Okta leaders hit with insider-trading class action
A shareholder of cloud-based authenticator Okta has filed a potential class action against the company making a number of accusations about insider trading.
Top executives allegedly traded company shares based on information outsiders did not have, enriching themselves in the process. Their reputed actions cost the company money and damage to Okta‘s reputation.
The case, 1:23-cv-00413-UNA, is being heard in the Delaware U.S. District Court.
Austin Buono claims the executives presented an inaccurate picture of how a merger was going. They spoke publicly about how well integration of Okta sales staff was going with the sales team of Auth0, a competitor that Okta acquired in May 2021, according to court documents.
That was untrue, according to Buono. The two sales teams were not working together, apparently, and were largely untrained on each other’s product lines. Confusion of that kind likely would hurt earnings, and, he claims, some executives began selling shares.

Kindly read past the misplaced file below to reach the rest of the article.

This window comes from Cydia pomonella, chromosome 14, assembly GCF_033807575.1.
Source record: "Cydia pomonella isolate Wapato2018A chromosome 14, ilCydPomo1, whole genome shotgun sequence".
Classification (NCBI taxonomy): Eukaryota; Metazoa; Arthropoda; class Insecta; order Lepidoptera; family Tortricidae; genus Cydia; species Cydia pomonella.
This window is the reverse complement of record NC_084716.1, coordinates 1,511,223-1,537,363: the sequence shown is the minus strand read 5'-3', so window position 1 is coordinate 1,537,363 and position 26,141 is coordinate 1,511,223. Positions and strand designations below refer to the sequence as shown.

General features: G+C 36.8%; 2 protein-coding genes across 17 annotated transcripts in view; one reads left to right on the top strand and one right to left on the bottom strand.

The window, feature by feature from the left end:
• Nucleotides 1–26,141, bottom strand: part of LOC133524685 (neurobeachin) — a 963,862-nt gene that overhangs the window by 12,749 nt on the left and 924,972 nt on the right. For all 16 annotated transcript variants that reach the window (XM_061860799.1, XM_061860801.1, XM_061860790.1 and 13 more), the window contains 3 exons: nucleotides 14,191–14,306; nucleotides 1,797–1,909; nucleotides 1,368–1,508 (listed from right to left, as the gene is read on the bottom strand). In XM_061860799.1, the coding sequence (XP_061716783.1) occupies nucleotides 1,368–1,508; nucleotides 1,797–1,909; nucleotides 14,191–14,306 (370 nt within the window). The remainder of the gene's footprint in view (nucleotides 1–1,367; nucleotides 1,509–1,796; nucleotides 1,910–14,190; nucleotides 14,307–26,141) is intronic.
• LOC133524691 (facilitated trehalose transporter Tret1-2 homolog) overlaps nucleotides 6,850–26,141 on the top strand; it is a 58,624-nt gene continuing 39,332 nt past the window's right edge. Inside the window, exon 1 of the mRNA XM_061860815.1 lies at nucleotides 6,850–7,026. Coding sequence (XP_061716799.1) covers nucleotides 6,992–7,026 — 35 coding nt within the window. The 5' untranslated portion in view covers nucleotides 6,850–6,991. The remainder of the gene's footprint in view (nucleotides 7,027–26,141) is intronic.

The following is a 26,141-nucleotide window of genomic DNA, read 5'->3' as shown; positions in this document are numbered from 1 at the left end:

It was not until Aug. 31, 2022, that McKinnon and Tighe said during a financial analysts’ call that integration was not occurring, according to court documents. They said they were rethinking growth plans that had made the merger look like a logical business decision.
Named defendants are CEO Todd McKinnon, Chief Finance Officer Brett Tighe, Chief Operating Officer Frederic Kerrest, board members Shellye Archambeau, Robert L. Dixon, Jr., Patrick Grady, Ben Horowitz, Rebecca Saeger, Michael Stankey, and Michelle Wilson, board chair Jeff Epstein, Chief Accounting Officer Christopher Kramer, President of World Wide Field Operations Susan St. Ledger and Jonathan Runyan.
Runyan, Okta’s longtime general counsel, left the firm March 2, 2023.
Between Sept. 2021 and September 2022, Buono alleges, McKinnon sold 85,649 shares and netted $19.4 million. Kerrest disposed of 54,618 shares for $13.3 million. St. Ledger sold 35,008 shares for about $8 million. Runyan sold 26,756 shares for $6.1 million. Tighe disposed of 15,381 shares for $2.4 million.
Okta has had a tough go of it of late. It was hacked late last year, which, not at all incidentally, comes up in this and other lawsuits.